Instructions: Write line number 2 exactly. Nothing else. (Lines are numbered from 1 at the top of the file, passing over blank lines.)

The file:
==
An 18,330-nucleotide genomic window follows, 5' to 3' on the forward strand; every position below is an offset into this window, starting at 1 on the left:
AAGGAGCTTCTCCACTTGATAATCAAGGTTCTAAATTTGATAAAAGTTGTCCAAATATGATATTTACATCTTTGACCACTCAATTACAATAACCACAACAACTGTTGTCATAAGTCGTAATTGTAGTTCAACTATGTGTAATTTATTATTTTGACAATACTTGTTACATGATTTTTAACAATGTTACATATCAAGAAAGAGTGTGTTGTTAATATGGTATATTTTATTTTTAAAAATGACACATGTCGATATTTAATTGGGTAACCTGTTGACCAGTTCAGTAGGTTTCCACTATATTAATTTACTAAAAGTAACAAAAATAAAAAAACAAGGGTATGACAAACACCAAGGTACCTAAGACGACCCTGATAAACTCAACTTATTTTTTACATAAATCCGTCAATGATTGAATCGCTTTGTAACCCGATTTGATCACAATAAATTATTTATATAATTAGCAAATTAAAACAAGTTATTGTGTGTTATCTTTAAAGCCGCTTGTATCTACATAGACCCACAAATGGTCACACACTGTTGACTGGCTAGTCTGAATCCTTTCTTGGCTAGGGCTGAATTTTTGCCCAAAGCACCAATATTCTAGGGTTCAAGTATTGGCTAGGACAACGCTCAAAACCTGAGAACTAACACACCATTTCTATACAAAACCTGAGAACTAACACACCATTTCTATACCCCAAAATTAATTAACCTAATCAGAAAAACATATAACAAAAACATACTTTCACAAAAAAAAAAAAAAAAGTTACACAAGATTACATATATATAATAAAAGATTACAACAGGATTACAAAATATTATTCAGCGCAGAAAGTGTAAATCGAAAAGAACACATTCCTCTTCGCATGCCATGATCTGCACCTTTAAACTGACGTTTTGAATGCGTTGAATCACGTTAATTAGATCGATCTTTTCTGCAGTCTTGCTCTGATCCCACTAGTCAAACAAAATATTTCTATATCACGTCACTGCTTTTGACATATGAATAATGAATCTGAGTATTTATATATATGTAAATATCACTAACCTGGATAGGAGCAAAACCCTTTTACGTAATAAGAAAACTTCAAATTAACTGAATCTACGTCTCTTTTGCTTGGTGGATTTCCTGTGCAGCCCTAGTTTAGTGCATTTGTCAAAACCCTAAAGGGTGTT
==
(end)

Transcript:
AAGGAGCTTCTCCACTTGATAATCAAGGTTCTAAATTTGATAAAAGTTGTCCAAATATGATATTTACATCTTTGACCACTCAATTACAATAACCACAACAACTGTTGTCATAAGTCGTAATTGTAGTTCAACTATGTGTAATTTATTATTTTGACAATACTTGTTACATGATTTTTAACAATGTTACATATCAAGAAAGAGTGTGTTGTTAATATGGTATATTTTATTTTTAAAAATGACACATGTCGATATTTAATTGGGTAACCTGTTGACCAGTTCAGTAGGTTTCCACTATATTAATTTACTAAAAGTAACAAAAATAAAAAAACAAGGGTATGACAAACACCAAGGTACCTAAGACGACCCTGATAAACTCAACTTATTTTTTACATAAATCCGTCAATGATTGAATCGCTTTGTAACCCGATTTGATCACAATAAATTATTTATATAATTAGCAAATTAAAACAAGTTATTGTGTGTTATCTTTAAAGCCGCTTGTATCTACATAGACCCACAAATGGTCACACACTGTTGACTGGCTAGTCTGAATCCTTTCTTGGCTAGGGCTGAATTTTTGCCCAAAGCACCAATATTCTAGGGTTCAAGTATTGGCTAGGACAACGCTCAAAACCTGAGAACTAACACACCATTTCTATACAAAACCTGAGAACTAACACACCATTTCTATACCCCAAAATTAATTAACCTAATCAGAAAAACATATAACAAAAACATACTTTCACAAAAAAAAAAAAAAAAGTTACACAAGATTACATATATATAATAAAAGATTACAACAGGATTACAAAATATTATTCAGCGCAGAAAGTGTAAATCGAAAAGAACACATTCCTCTTCGCATGCCATGATCTGCACCTTTAAACTGACGTTTTGAATGCGTTGAATCACGTTAATTAGATCGATCTTTTCTGCAGTCTTGCTCTGATCCCACTAGTCAAACAAAATATTTCTATATCACGTCACTGCTTTTGACATATGAATAATGAATCTGAGTATTTATATATATGTAAATATCACTAACCTGGATAGGAGCAAAACCCTTTTACGTAATAAGAAAACTTCAAATTAACTGAATCTACGTCTCTTTTGCTTGGTGGATTTCCTGTGCAGCCCTAGTTTAGTGCATTTGTCAAAACCCTAAAGGGTGTT